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NBC’s ‘Rise’ Premieres and Shows Promise

Photo by: Peter Kramer/NBC

This article contains spoilers.

Being an avid This Is Us watcher, I have seen previews for a new teen drama series by the name of Rise for a while now. When I first saw them and noticed the show is heavily influenced by music and theater, I immediately began comparing it to Glee.

With the concept of an English teacher taking over the struggling drama department, I couldn’t help but think of Will Shuester and the New Directions. But being based on true events, Rise falls into a category of its own.

The pilot begins with Lou Massuchelli (Josh Radnor) taking up an offer to run the theater program after the current teacher, Tracy Wolfe (Rosie Perez), was let go by the principal for no specific reason. He switches the musical from Grease to Spring Awakening and takes Ms. Wolfe as his assistant director.

Throughout the episode, the viewer can gain background information about a few of the students who go on to audition for the musical.

Lilette Suarez (Auli’i Cravalho) is seen at her job as a waitress where she works with her mom, Robbie Thorne (Damon Gillespie), star football player, is seen in a hospice center visiting his ill mother, and Gwen Strickland (Amy Forsyth) is shown tearfully greeting her father after returning home.

A few moments which stood out to me were those involving Simon Saunders (Ted Sutherland), Maashous Evers (Rarmian Newton) and Michael Hallowell (Ellie Desautels). Simon is a closeted gay teen who often obtains the male leads in the school shows. This time, however, he is cast as Hanschen, a character who has a romantic scene with another boy which he finds unnerving. He is shown sitting at dinner with his parents and his sister (who has Down Syndrome) when he hands them the script after mentioning details about his character and how the last thing he would want to do is let them down.

Another noteworthy character is Maashous Evers.

He is first seen by Mr. Mazzu who hears somebody in the sound booth while preparing for auditions. Maashous runs the lighting in the theater department, but is only seen in school. This leaves Mr. Mazzu confused when he wanders up and discovers a sleeping bag, pillows and other comfort utilities on the floor. Upon finding this set up, he takes Maashous in and lets him stay at his home while he tries to figure out how his personal situation resulted in him living inside of the school.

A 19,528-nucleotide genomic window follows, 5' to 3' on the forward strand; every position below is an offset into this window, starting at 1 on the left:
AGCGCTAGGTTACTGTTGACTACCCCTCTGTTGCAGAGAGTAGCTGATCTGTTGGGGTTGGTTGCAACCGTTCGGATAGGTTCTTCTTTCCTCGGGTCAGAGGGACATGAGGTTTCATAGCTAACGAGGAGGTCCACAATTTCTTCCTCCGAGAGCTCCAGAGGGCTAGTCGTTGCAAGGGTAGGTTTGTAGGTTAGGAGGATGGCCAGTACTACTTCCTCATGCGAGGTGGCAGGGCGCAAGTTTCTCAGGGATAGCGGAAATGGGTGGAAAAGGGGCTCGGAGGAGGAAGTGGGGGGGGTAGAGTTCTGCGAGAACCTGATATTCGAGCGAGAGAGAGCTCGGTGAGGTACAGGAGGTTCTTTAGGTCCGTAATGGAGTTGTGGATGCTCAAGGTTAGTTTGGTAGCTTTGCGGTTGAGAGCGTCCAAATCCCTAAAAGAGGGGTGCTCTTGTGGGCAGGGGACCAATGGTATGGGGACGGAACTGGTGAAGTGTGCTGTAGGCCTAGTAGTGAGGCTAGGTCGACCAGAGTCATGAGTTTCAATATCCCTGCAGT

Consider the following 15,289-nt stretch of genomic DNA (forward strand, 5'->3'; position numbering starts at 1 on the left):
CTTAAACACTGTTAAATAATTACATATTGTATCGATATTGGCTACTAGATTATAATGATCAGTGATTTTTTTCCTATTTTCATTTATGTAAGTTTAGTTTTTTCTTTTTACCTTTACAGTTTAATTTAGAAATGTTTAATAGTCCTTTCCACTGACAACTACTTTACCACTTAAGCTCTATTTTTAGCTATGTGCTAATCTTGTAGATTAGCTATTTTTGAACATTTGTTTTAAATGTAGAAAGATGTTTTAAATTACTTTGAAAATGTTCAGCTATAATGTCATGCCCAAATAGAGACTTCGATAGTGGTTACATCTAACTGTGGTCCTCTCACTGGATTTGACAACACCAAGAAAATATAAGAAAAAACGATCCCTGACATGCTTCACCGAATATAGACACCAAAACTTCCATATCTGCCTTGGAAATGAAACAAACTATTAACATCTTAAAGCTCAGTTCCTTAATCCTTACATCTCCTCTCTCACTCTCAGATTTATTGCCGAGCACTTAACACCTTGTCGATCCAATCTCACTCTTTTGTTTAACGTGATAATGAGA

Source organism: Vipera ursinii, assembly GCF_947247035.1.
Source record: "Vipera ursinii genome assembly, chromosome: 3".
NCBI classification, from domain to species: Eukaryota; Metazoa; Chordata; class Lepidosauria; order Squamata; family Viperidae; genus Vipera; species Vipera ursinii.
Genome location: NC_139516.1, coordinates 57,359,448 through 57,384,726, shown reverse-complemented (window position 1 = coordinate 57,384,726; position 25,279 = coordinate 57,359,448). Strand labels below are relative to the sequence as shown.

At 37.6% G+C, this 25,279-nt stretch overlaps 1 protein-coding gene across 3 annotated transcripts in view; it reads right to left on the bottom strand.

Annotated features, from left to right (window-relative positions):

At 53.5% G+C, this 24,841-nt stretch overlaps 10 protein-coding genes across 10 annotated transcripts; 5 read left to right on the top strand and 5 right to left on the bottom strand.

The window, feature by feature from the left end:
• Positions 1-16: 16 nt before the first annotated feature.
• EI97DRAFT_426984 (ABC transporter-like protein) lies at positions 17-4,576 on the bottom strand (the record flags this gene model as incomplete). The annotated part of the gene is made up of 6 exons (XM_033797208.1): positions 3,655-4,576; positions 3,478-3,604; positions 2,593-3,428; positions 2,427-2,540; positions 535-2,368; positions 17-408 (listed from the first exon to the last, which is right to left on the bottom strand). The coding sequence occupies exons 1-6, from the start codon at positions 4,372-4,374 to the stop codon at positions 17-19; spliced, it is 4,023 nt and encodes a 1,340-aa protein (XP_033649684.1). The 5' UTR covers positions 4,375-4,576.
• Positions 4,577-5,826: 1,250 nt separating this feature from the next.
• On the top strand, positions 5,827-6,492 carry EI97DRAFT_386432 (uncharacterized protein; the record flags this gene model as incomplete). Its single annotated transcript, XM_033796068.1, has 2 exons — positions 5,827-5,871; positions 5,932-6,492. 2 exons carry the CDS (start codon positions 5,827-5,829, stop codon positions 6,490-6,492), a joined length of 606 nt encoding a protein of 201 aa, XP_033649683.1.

Lastly, and most importantly is Michael Hallowell. Michael is pointed out in choir by Maashous to Mr. Mazzu who complains about the lack of boys in the musical. Michael is transgender and, by featuring a female-to-male transgender character in the pilot episode, Rise opens doors for important stories that deserve to be told. And the best part? Ellie Desautels, who plays Michael, is a non-binary, trans-masculine actor whose pronouns are they/them.

In an interview with Teen Vogue they said, “…what ultimately made me want to play Michael was knowing that the creators were auditioning transgender actors and wanted to ensure that Michael’s story was portrayed authentically.” They speak about the show’s environment and say that the most important aspect of Michael is that his story isn’t about his transition or his coming out. “When the show starts, his parents know and he’s already attending school as Michael.”

For just the pilot episode, this show was able to include the amount of diversity and realistic storytelling that should be featured in every modern teen series. I strongly believe that this show will provide important perspectives and points of view that deserve to be featured.

Watch the promotional video for the second episode below.

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Written by Martina Rexrode

You will never not find me in front of a screen. I am always on the lookout for new music, movies, and books. I spend most of my time reading and staying up way later than I should. You may realize that I am a sucker for LGBT literature and beautiful cinematography.